Earlier this month, The Spring League’s CEO Brian Woods announced that – along with FOX Sports – the group plans to bring back the USFL in 2022.
Since January, trademarks for the 1980s spring league had been acquired by Woods and TSL, sparking questions about their intentions. Now that we know what the plan is, some of the former executives from the original USFL have spoken out, most notably Steve Ehrhart.
Ehrhart was the league’s final executive director, and was in charge of the Memphis Showboats, who famously had Hall of Fame DE Reggie White among their roster.
Since then Ehrhart has gone on to be the executive director of the Autozone Liberty Bowl, and currently working on an event to recognize recently enshrined QB Peyton Manning.
He’s taken time away from that to speak out about the new version of his old league, creating some controversy in the process. In a recent article published by the Philadelphia Inquirer, Mr Ehrhart had this to say about the recent announcement:
“I was surprised when I heard about it this morning. I want to dig into it and see who they’re claiming they acquired these rights [to the name] from. Because it didn’t come from any legitimate source.”Steve Ehrhart
The site for the United States Patent and Trademark Office (USPTO), has The Spring League listed as the owner/applicant for every live – and even 2 dead – USFL trademarks. So Ehrhart’s begged the question, what was missing?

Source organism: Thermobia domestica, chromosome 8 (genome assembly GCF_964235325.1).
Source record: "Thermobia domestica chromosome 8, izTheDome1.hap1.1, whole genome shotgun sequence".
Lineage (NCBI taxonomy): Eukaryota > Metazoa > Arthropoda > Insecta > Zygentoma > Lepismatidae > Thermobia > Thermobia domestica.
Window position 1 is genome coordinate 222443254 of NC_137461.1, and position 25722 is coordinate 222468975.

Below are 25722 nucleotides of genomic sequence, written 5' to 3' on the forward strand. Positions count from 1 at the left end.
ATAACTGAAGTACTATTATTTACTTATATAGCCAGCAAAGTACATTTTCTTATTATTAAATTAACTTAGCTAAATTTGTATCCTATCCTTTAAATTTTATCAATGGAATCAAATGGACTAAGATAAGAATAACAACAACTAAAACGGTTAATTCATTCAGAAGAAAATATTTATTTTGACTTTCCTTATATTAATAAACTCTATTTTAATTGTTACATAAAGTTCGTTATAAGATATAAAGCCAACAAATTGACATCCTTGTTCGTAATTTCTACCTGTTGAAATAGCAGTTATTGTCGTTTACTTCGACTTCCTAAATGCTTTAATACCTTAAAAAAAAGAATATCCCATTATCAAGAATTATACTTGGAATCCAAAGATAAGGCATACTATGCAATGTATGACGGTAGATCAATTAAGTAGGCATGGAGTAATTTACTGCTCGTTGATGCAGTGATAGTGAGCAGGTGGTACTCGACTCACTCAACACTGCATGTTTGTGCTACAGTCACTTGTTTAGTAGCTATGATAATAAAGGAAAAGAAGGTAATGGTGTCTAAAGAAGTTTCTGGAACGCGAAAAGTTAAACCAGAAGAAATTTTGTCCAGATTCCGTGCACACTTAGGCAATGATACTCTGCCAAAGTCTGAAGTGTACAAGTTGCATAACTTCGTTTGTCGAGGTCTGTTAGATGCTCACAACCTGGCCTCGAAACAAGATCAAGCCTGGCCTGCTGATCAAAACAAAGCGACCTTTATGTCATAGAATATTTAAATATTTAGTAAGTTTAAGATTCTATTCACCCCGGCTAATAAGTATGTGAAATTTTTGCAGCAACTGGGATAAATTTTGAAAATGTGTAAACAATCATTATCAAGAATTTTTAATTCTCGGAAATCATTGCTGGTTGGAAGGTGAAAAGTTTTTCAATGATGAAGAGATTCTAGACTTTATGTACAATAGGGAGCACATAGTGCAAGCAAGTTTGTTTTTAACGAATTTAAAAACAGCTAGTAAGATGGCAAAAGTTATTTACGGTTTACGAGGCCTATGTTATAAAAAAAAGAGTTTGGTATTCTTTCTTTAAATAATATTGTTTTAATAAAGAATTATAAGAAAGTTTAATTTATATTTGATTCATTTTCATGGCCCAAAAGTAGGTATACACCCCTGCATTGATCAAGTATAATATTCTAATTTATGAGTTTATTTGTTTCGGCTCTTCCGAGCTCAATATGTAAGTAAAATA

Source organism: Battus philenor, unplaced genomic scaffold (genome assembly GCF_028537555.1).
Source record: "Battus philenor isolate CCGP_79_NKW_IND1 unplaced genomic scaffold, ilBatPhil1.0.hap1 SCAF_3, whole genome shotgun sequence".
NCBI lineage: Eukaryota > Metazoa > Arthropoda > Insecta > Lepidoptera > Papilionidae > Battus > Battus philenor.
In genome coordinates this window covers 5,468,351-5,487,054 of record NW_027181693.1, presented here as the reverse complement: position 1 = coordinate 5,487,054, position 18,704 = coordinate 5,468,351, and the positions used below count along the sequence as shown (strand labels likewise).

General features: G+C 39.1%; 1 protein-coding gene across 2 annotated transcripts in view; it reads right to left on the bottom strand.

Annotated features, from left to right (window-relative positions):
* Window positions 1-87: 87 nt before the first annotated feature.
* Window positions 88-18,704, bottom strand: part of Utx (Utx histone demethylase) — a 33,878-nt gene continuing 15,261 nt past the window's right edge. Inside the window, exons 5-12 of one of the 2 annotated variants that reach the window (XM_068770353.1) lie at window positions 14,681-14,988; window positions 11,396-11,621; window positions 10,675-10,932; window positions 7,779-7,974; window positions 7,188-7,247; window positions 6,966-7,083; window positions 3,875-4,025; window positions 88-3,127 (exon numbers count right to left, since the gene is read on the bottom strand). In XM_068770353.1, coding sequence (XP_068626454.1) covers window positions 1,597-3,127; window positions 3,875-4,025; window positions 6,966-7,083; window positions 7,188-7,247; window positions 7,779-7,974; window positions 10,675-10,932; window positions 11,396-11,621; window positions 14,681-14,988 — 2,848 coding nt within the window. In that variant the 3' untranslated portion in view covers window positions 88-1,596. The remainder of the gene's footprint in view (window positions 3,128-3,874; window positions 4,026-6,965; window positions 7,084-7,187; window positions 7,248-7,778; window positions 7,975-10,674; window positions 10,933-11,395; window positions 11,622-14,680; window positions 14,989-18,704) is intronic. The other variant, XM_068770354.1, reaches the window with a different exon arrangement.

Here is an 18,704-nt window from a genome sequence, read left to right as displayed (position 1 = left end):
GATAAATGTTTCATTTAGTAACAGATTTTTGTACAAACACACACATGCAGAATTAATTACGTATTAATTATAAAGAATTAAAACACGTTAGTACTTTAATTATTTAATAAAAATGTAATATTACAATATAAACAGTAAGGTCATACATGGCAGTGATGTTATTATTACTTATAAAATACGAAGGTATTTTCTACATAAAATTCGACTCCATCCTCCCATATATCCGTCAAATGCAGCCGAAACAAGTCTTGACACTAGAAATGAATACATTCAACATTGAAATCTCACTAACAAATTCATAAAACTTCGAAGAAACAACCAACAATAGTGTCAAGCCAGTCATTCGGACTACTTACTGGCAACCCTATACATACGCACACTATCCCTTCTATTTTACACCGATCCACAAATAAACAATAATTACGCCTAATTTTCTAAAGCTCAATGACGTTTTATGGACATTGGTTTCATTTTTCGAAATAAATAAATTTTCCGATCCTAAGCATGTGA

I reached out to Mr Ehrhart over this past weekend, and thankfully was able to speak to the football legend about his previous statement.
The first thing he told me was that he didn’t want to be antagonistic, nor did he want to get involved in a legal battle over who owns the IP. His message was clear:
Protect the legacy.
“After we heard the announcement, I started getting calls from former team presidents, and guys like Carl Peterson (Former KC Chiefs exec), who put in the blood, sweat, tears, and fortunes that were poured into the USFL, wondering what was going on, but nobody had contacted us. There’s a lot more to starting a league than having a lawyer get the trademarks. You’ve gotta have the good will of the people, and the right people on board if you want it to succeed. Were trying to protect the legacy.”Steve Ehrhart
He also mentioned the foils and follies of recent spring football leagues, and how they tried to go into starting up, but also never considered what it really took be ensure success.
“Talk to Vince McMahon, talk to the Ebersoles, they went into it with hundreds of millions of dollars and the best intentions, but we see how that ended. There’s a strong legacy out here for the USFL. We’ve been around for 40 some-od years, still doing merchandising, and all of that. I just think it would help him [Brian Woods] to embrace that. Get all the ammunition he can to be successful. We’d just like a call to see how we can get started again, and how we can work together.”Steve Ehrhart
It may have come across like he was challenging the legality of using the USFL name and logos, but in our conversation he said it wasn’t that. It’s about the history that comes with the name. And they’re open to working with him, if he wants to.
Woods didn’t comment on what Ehrhart’s message was when I passed it on to him, but that doesn’t necessarily mean there can’t be a working relationship as this thing progresses.
Over this past week more teams names and trademarks have been snatched up and created with cities like Austin, Orlando, Boston, Memphis. They even finally grabbed the Jacksonville Bulls TM.
However this works out between the new USFL and the old guard, we hope the league succeeds. Despite the results of the AAF and the newer XFL, fans showed they want spring football. And it’s been beneficial to the players.
Ehrhart has a point. It’s rarely a bad idea to learn from the experience of others. And preserving the legacy that the guys from the 80s version should be just as important.
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